NASA Spacecraft Set for Historic Arrival at Dwarf Planet Ceres Today

Artist's concept of NASA's Dawn spacecraft arriving at the dwarf planet Ceres on March 6, 2015.
Artist's concept of NASA's Dawn spacecraft arriving at the dwarf planet Ceres on March 6, 2015. (Image credit: NASA/JPL-Caltech)

Update for March 6 at 10:09 a.m. EST: NASA's Dawn probe successfully entered orbit around the dwarf planet Ceres today at 7:39 a.m. EST (1339 GMT). Read the full story here - NASA Dawn Probe Enters Orbit Around Dwarf Planet Ceres, a Historic First

NASA's Dawn probe is just hours away from making spaceflight history.

Dawn is scheduled to slip into orbit around Ceres — the largest object in the asteroid belt between Mars and Jupiter, and Ceres — the closest dwarf planet to Earth — at about 7:20 a.m. EST (1220 GMT) on Friday (March 6).

If all goes according to plan, Dawn will become the first spacecraft ever to visit a dwarf planet, and the first to circle two different objects beyond the Earth-moon system. (Dawn orbited the protoplanet Vesta from July 2011 through September 2012.) [Dawn's Arrival at Dwarf Planet Ceres: Full Coverage

Both Ceres and Vesta, the asteroid belt's second-largest resident, are planetary building blocks whose further growth was halted by Jupiter's gravitational influence, scientists say. So Dawn's observations should shed light on the solar system's early days and the processes that led to the formation of worlds such as Earth.

"Studying Ceres allows us to do historical research in space, opening a window into the earliest chapter in the history of our solar system," Jim Green, director of NASA’s Planetary Science Division, said in a statement. "Data returned from Dawn could contribute significant breakthroughs in our understanding of how the solar system formed."

Low-key arrival

Dawn has been using its superefficient ion engines to gradually close in on the 590-mile-wide (950 kilometers) Ceres for months. So the big moment Friday morning should be fairly low-stress for the mission team: Dawn will slide gently into orbit around the dwarf planet without any white-knuckle, make-or-break orbital-insertion burns.

Capture by Ceres' gravity will occur at a time when Dawn is not in communication with Earth, so confirmation won't come immediately, mission team members said.

"There will be literally nothing to watch at the time that it happens, so there won't be the type of dramatic Mission Control room event that you've perhaps seen on some other missions," Dawn Project Manager Robert Mase, of NASA's Jet Propulsion Laboratory (JPL) in Pasadena, California, said during a news conference Monday (March 2).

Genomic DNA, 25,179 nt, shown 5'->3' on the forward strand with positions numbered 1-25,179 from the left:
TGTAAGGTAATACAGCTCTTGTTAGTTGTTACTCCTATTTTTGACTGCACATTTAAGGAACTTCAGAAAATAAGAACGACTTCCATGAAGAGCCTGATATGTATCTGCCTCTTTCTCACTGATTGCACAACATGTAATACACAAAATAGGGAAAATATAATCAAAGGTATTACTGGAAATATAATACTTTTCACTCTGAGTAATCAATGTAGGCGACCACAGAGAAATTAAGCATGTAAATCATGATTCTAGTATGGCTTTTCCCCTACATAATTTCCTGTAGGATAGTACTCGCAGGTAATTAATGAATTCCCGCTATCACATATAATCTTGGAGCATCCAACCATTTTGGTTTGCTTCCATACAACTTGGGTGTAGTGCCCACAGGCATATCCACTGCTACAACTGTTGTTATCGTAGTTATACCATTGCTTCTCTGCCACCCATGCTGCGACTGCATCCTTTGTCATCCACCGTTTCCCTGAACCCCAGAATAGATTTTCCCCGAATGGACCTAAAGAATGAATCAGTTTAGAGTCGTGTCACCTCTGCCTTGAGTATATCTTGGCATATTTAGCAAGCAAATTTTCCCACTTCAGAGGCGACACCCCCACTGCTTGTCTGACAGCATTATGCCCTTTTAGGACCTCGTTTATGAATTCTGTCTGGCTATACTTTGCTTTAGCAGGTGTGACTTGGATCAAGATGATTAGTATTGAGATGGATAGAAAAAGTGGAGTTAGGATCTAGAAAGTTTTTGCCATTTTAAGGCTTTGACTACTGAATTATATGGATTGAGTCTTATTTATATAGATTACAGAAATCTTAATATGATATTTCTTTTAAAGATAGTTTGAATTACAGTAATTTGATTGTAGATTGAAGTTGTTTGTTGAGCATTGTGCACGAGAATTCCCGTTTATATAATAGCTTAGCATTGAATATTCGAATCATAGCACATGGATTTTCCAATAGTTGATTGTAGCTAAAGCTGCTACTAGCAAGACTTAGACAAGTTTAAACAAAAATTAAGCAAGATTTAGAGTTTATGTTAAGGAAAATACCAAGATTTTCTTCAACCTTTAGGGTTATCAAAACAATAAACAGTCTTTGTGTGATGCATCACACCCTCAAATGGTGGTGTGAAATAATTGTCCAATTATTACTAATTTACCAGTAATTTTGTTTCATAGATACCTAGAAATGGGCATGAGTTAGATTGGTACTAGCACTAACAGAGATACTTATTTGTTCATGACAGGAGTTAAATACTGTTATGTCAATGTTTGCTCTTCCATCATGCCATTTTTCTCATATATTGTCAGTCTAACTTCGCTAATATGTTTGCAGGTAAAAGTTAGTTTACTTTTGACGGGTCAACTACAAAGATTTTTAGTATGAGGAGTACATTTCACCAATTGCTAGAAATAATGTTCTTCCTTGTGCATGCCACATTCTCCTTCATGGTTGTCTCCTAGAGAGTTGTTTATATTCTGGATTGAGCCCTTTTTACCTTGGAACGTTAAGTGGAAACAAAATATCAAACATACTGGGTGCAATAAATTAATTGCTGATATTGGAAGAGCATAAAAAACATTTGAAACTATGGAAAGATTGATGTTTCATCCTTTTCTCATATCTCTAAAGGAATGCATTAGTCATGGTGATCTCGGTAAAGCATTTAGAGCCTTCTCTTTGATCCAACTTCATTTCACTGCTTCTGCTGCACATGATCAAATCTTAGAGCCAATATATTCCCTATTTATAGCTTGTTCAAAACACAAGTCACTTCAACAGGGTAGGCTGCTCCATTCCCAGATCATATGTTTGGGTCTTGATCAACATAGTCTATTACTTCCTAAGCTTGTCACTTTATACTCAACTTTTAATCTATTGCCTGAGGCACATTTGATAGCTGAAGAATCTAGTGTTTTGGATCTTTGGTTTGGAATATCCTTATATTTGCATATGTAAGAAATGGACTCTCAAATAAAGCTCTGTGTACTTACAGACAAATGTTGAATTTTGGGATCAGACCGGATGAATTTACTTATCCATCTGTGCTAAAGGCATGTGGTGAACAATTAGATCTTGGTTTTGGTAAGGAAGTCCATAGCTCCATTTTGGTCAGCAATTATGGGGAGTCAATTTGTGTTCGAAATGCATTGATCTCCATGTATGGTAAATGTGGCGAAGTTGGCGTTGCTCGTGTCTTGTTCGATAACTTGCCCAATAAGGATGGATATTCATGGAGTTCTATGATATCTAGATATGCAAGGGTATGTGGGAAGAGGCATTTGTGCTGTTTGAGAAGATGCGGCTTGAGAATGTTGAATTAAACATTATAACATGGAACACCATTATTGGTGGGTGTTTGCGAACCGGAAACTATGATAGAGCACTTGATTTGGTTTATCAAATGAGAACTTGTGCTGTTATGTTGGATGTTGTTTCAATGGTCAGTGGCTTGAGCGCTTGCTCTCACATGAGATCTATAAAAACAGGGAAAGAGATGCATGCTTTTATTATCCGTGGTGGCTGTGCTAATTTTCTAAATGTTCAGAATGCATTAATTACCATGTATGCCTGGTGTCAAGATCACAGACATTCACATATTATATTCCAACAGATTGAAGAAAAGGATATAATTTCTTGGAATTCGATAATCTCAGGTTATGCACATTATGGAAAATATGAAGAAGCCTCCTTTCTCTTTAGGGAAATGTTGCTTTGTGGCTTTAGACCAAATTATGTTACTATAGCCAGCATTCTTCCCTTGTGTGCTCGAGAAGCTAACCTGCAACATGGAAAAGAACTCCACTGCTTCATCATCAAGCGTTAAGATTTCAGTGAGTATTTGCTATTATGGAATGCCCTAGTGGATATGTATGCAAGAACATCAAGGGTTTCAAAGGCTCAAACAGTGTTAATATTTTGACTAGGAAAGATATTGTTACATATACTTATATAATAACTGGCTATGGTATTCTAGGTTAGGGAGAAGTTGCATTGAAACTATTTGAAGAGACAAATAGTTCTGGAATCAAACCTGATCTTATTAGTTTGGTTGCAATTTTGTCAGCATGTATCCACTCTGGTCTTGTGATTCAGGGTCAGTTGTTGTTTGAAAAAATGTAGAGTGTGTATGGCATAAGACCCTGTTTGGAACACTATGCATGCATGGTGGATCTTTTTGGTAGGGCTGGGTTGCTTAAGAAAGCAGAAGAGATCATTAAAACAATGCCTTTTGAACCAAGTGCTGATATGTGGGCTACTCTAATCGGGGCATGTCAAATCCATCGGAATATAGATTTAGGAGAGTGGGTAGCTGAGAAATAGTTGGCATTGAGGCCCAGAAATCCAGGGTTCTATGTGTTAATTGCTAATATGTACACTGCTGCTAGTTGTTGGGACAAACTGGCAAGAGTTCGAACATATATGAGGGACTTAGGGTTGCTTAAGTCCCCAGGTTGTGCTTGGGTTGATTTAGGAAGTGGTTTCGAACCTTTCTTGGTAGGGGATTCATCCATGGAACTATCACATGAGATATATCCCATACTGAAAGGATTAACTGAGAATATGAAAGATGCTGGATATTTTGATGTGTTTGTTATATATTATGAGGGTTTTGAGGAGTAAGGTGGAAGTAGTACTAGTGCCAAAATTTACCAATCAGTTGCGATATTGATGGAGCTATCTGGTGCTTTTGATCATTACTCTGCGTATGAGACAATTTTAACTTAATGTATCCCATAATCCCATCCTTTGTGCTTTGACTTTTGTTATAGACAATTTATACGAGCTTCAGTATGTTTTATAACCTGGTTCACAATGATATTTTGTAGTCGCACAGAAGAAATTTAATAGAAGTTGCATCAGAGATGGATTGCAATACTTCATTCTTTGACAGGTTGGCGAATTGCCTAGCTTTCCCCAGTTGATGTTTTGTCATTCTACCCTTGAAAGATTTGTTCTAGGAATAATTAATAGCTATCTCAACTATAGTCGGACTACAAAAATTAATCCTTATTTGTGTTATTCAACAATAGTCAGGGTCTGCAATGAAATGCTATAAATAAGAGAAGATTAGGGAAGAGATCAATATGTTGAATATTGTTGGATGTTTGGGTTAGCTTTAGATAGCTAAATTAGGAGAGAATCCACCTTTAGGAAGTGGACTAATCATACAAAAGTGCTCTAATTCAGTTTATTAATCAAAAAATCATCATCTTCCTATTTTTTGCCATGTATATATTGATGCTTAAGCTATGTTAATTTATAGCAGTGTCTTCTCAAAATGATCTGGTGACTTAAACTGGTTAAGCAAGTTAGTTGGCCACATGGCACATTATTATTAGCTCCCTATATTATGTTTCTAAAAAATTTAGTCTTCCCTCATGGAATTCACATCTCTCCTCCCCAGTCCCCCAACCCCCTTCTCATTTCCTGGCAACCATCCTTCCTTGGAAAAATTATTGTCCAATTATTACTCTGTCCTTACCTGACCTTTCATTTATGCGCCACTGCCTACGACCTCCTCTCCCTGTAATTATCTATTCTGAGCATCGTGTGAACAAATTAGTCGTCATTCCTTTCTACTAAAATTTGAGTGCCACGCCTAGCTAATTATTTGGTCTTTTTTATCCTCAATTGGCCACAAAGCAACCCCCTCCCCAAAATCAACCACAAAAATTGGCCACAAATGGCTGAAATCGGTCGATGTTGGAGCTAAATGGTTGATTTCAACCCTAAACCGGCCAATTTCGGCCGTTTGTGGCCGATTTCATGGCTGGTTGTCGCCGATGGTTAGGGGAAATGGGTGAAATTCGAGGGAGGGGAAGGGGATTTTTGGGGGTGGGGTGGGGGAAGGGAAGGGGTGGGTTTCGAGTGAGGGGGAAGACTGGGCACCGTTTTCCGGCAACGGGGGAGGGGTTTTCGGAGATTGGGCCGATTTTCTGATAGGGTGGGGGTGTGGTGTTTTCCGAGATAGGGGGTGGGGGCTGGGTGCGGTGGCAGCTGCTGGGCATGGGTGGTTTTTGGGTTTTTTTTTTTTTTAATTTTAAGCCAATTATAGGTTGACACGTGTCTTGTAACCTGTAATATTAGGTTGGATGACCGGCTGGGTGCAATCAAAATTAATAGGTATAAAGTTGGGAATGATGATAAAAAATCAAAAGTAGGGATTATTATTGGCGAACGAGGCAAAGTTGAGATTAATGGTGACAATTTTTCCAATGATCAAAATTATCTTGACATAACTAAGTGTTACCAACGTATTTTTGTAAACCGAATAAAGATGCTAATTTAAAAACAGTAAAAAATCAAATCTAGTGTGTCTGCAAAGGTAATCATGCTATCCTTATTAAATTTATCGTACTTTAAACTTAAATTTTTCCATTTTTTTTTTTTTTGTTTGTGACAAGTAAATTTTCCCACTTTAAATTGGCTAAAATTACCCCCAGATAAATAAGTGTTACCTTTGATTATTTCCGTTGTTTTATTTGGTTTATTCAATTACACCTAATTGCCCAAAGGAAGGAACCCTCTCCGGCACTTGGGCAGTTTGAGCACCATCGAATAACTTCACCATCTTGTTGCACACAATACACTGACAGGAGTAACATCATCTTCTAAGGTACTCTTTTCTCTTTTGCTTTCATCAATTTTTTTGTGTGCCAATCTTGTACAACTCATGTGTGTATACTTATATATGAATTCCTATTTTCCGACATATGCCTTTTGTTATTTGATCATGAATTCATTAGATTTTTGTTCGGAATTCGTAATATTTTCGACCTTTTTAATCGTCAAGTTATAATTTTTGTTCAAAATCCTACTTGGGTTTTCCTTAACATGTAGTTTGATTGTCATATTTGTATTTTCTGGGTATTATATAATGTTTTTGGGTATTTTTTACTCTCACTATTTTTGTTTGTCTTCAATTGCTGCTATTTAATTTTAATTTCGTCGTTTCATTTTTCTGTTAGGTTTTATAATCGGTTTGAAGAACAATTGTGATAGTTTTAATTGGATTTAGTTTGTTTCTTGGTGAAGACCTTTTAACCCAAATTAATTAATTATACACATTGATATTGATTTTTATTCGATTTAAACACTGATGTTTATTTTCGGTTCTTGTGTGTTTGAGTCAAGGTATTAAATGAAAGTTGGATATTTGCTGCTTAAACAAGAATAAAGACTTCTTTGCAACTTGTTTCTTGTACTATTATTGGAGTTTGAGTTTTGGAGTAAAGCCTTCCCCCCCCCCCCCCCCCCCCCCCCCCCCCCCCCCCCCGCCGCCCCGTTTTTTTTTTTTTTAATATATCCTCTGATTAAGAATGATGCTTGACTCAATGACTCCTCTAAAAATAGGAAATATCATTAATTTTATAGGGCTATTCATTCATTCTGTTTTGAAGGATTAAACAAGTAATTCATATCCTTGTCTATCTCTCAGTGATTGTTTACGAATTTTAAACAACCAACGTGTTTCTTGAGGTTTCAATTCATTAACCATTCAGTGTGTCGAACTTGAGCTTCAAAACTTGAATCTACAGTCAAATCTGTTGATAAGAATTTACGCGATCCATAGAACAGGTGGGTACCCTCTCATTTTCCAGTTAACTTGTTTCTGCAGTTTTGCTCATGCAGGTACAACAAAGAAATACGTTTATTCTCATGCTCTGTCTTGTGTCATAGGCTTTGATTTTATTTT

"Around early afternoon [Friday] is when we'll get the confirmation of signal, and really that'll be the time at which we can say, indeed, capture has occurred," he added.

Much science to come

Dawn won't begin its work at Ceres on Friday morning. Rather, the probe will spend about six weeks spiraling down to its first science orbit, which Dawn should reach on April 23.

The spacecraft will then spend 16 months studying Ceres in detail from a variety of orbits, the last of which will take Dawn within just 235 miles (378 km) of the dwarf planet's surface. The mission is scheduled to end in June 2016.

The probe's extensive data sets should reveal Ceres' "shape, surface features, mineralogy and elemental composition, whether the surface is active today and how Ceres formed, so we can understand what role building blocks like Ceres had in forming our planetary neighborhood," said Dawn Deputy Principal Investigator Carol Raymond, also of JPL.

Mission scientists also hope Dawn's observations solve the mystery of Ceres' puzzling bright spots. And the spacecraft will look for signs of a water-vapor plume that was spotted recently by scientists using Europe's Herschel Space Observatory.

This plume might be a sign of icy volcanism on Ceres, researchers say. It could also have resulted when a meteorite strike exposed subsurface ice, which then sublimated off into space. (Water — mostly in the form of ice — is thought to make up 25 to 30 percent of Dawn's mass.)

"It's clear that discoveries lie ahead, and Ceres will be revealed in stunning detail, just like Vesta," Raymond said.

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Mike Wall
Senior Space Writer

Michael Wall is a Senior Space Writer with and joined the team in 2010. He primarily covers exoplanets, spaceflight and military space, but has been known to dabble in the space art beat. His book about the search for alien life, "Out There," was published on Nov. 13, 2018. Before becoming a science writer, Michael worked as a herpetologist and wildlife biologist. He has a Ph.D. in evolutionary biology from the University of Sydney, Australia, a bachelor's degree from the University of Arizona, and a graduate certificate in science writing from the University of California, Santa Cruz. To find out what his latest project is, you can follow Michael on Twitter.